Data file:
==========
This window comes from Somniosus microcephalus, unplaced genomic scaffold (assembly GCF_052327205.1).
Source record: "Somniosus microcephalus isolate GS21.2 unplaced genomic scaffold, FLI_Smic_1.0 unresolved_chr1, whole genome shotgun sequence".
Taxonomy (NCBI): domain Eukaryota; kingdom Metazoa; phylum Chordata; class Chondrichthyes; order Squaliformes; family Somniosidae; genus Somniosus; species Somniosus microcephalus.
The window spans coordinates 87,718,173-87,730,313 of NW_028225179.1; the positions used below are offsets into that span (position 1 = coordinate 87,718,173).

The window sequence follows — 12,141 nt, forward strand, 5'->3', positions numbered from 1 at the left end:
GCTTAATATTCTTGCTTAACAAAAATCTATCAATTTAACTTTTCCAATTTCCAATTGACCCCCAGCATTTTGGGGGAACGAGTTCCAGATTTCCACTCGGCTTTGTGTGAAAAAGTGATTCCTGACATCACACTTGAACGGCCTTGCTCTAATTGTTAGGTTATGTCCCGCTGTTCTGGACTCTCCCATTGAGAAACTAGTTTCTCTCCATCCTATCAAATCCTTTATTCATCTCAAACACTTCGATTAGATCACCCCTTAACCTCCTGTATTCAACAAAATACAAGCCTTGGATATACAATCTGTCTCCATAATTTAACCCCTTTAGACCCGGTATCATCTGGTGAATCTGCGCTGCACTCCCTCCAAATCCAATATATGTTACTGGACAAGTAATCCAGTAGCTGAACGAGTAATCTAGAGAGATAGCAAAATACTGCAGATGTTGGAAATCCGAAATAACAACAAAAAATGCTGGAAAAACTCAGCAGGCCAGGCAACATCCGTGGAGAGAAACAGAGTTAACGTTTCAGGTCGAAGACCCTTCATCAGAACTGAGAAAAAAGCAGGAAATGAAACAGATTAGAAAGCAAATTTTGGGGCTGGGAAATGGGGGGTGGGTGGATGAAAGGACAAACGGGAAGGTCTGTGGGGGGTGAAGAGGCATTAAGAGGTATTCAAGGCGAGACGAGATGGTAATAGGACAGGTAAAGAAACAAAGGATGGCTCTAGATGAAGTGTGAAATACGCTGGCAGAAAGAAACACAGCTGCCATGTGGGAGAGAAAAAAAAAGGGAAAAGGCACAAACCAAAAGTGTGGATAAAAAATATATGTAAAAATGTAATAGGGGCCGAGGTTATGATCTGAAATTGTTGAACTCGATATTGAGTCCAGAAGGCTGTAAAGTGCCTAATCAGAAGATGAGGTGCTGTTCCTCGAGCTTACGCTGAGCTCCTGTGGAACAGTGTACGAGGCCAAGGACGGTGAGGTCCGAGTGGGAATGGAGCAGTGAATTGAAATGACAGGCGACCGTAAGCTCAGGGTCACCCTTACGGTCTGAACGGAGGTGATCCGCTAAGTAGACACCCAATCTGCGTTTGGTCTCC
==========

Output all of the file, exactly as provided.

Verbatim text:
This window comes from Somniosus microcephalus, unplaced genomic scaffold (assembly GCF_052327205.1).
Source record: "Somniosus microcephalus isolate GS21.2 unplaced genomic scaffold, FLI_Smic_1.0 unresolved_chr1, whole genome shotgun sequence".
Taxonomy (NCBI): domain Eukaryota; kingdom Metazoa; phylum Chordata; class Chondrichthyes; order Squaliformes; family Somniosidae; genus Somniosus; species Somniosus microcephalus.
The window spans coordinates 87,718,173-87,730,313 of NW_028225179.1; the positions used below are offsets into that span (position 1 = coordinate 87,718,173).

The window sequence follows — 12,141 nt, forward strand, 5'->3', positions numbered from 1 at the left end:
GCTTAATATTCTTGCTTAACAAAAATCTATCAATTTAACTTTTCCAATTTCCAATTGACCCCCAGCATTTTGGGGGAACGAGTTCCAGATTTCCACTCGGCTTTGTGTGAAAAAGTGATTCCTGACATCACACTTGAACGGCCTTGCTCTAATTGTTAGGTTATGTCCCGCTGTTCTGGACTCTCCCATTGAGAAACTAGTTTCTCTCCATCCTATCAAATCCTTTATTCATCTCAAACACTTCGATTAGATCACCCCTTAACCTCCTGTATTCAACAAAATACAAGCCTTGGATATACAATCTGTCTCCATAATTTAACCCCTTTAGACCCGGTATCATCTGGTGAATCTGCGCTGCACTCCCTCCAAATCCAATATATGTTACTGGACAAGTAATCCAGTAGCTGAACGAGTAATCTAGAGAGATAGCAAAATACTGCAGATGTTGGAAATCCGAAATAACAACAAAAAATGCTGGAAAAACTCAGCAGGCCAGGCAACATCCGTGGAGAGAAACAGAGTTAACGTTTCAGGTCGAAGACCCTTCATCAGAACTGAGAAAAAAGCAGGAAATGAAACAGATTAGAAAGCAAATTTTGGGGCTGGGAAATGGGGGGTGGGTGGATGAAAGGACAAACGGGAAGGTCTGTGGGGGGTGAAGAGGCATTAAGAGGTATTCAAGGCGAGACGAGATGGTAATAGGACAGGTAAAGAAACAAAGGATGGCTCTAGATGAAGTGTGAAATACGCTGGCAGAAAGAAACACAGCTGCCATGTGGGAGAGAAAAAAAAAGGGAAAAGGCACAAACCAAAAGTGTGGATAAAAAATATATGTAAAAATGTAATAGGGGCCGAGGTTATGATCTGAAATTGTTGAACTCGATATTGAGTCCAGAAGGCTGTAAAGTGCCTAATCAGAAGATGAGGTGCTGTTCCTCGAGCTTACGCTGAGCTCCTGTGGAACAGTGTACGAGGCCAAGGACGGTGAGGTCCGAGTGGGAATGGAGCAGTGAATTGAAATGACAGGCGACCGTAAGCTCAGGGTCACCCTTACGGTCTGAACGGAGGTGATCCGCTAAGTAGACACCCAATCTGCGTTTGGTCTCC